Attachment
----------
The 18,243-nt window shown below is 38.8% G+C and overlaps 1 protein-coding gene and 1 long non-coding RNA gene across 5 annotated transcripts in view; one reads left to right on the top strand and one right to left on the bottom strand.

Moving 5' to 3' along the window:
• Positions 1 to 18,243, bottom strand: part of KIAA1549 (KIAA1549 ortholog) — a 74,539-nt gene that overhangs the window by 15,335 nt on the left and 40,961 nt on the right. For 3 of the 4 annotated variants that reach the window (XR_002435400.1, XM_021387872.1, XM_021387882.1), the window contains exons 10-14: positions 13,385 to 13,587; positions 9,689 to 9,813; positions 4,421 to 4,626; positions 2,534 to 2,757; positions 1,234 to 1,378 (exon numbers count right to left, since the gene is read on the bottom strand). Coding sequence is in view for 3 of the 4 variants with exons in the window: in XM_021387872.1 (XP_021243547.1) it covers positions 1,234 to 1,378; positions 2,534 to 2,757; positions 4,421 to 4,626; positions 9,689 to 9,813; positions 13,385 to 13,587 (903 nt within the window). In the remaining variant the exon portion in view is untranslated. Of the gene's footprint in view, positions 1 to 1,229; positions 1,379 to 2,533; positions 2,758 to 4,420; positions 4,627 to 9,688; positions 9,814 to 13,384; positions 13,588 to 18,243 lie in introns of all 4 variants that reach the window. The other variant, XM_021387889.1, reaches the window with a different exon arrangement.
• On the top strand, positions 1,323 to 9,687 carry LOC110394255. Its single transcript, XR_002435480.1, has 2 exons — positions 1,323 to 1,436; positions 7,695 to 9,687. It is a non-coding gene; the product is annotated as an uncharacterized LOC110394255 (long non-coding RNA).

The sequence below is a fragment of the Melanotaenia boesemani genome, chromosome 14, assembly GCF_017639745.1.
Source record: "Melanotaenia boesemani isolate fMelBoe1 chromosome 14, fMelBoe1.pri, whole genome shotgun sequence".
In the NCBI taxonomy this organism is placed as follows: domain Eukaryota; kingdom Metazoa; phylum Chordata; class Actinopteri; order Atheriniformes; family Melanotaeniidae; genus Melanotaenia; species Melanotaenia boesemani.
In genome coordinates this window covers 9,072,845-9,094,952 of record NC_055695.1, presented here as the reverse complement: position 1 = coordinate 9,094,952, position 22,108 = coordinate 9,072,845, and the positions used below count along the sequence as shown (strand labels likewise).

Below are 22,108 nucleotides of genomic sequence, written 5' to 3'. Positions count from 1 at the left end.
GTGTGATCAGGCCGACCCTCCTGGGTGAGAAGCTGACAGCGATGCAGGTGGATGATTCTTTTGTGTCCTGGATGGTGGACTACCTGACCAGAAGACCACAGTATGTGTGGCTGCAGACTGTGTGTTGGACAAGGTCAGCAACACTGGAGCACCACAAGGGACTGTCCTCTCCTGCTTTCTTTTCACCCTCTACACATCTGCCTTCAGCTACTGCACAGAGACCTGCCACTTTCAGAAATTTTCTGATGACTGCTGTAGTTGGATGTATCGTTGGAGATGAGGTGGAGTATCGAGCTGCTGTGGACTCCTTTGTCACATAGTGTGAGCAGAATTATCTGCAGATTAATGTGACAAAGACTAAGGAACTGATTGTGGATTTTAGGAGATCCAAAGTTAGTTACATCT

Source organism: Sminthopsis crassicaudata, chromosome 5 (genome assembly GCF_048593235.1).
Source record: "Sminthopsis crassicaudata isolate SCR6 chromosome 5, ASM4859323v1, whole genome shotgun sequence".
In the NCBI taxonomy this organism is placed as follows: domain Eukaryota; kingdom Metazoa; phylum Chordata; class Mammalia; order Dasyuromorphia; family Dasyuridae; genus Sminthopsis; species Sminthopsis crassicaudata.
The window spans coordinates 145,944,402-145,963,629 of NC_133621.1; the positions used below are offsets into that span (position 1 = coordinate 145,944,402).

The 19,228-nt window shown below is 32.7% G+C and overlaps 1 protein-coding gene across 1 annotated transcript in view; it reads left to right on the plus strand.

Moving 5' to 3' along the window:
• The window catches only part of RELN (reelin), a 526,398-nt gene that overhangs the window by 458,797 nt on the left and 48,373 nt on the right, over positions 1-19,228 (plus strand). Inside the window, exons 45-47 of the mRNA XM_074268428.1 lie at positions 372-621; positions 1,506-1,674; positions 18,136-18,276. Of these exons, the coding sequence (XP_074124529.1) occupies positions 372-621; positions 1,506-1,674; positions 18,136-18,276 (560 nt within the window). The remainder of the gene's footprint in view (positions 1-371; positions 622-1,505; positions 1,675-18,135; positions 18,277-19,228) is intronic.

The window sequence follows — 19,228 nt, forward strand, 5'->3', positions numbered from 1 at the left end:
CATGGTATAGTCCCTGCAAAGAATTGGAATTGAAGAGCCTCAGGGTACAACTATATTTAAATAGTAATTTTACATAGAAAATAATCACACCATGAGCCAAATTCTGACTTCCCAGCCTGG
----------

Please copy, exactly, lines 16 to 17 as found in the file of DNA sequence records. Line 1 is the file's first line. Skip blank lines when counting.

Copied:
Moving 5' to 3' along the window:
• The window catches only part of RELN (reelin), a 526,398-nt gene that overhangs the window by 458,797 nt on the left and 48,373 nt on the right, over positions 1-19,228 (plus strand). Inside the window, exons 45-47 of the mRNA XM_074268428.1 lie at positions 372-621; positions 1,506-1,674; positions 18,136-18,276. Of these exons, the coding sequence (XP_074124529.1) occupies positions 372-621; positions 1,506-1,674; positions 18,136-18,276 (560 nt within the window). The remainder of the gene's footprint in view (positions 1-371; positions 622-1,505; positions 1,675-18,135; positions 18,277-19,228) is intronic.